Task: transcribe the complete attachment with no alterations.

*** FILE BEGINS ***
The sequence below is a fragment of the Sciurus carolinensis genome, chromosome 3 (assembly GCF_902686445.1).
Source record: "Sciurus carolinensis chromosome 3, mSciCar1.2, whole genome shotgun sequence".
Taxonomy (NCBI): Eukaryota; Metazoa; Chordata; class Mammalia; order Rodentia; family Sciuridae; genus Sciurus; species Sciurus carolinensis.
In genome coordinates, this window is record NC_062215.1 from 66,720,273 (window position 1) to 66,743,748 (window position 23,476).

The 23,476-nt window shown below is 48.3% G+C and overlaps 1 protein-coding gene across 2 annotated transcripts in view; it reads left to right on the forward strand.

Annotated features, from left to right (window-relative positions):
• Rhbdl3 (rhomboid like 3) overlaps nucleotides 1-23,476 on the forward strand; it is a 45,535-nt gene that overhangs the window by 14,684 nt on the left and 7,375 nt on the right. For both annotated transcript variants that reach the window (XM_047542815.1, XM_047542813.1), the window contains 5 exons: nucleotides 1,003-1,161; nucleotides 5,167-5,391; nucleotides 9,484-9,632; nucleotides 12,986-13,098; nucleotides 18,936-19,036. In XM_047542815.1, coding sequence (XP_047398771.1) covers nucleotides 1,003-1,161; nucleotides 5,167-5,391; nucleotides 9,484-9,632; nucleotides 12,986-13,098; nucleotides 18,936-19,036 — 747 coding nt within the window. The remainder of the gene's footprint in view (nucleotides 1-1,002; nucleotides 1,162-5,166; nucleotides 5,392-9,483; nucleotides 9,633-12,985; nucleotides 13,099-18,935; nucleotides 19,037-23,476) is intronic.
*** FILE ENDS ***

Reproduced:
The sequence below is a fragment of the Sciurus carolinensis genome, chromosome 3 (assembly GCF_902686445.1).
Source record: "Sciurus carolinensis chromosome 3, mSciCar1.2, whole genome shotgun sequence".
Taxonomy (NCBI): Eukaryota; Metazoa; Chordata; class Mammalia; order Rodentia; family Sciuridae; genus Sciurus; species Sciurus carolinensis.
In genome coordinates, this window is record NC_062215.1 from 66,720,273 (window position 1) to 66,743,748 (window position 23,476).

The 23,476-nt window shown below is 48.3% G+C and overlaps 1 protein-coding gene across 2 annotated transcripts in view; it reads left to right on the forward strand.

Annotated features, from left to right (window-relative positions):
• Rhbdl3 (rhomboid like 3) overlaps nucleotides 1-23,476 on the forward strand; it is a 45,535-nt gene that overhangs the window by 14,684 nt on the left and 7,375 nt on the right. For both annotated transcript variants that reach the window (XM_047542815.1, XM_047542813.1), the window contains 5 exons: nucleotides 1,003-1,161; nucleotides 5,167-5,391; nucleotides 9,484-9,632; nucleotides 12,986-13,098; nucleotides 18,936-19,036. In XM_047542815.1, coding sequence (XP_047398771.1) covers nucleotides 1,003-1,161; nucleotides 5,167-5,391; nucleotides 9,484-9,632; nucleotides 12,986-13,098; nucleotides 18,936-19,036 — 747 coding nt within the window. The remainder of the gene's footprint in view (nucleotides 1-1,002; nucleotides 1,162-5,166; nucleotides 5,392-9,483; nucleotides 9,633-12,985; nucleotides 13,099-18,935; nucleotides 19,037-23,476) is intronic.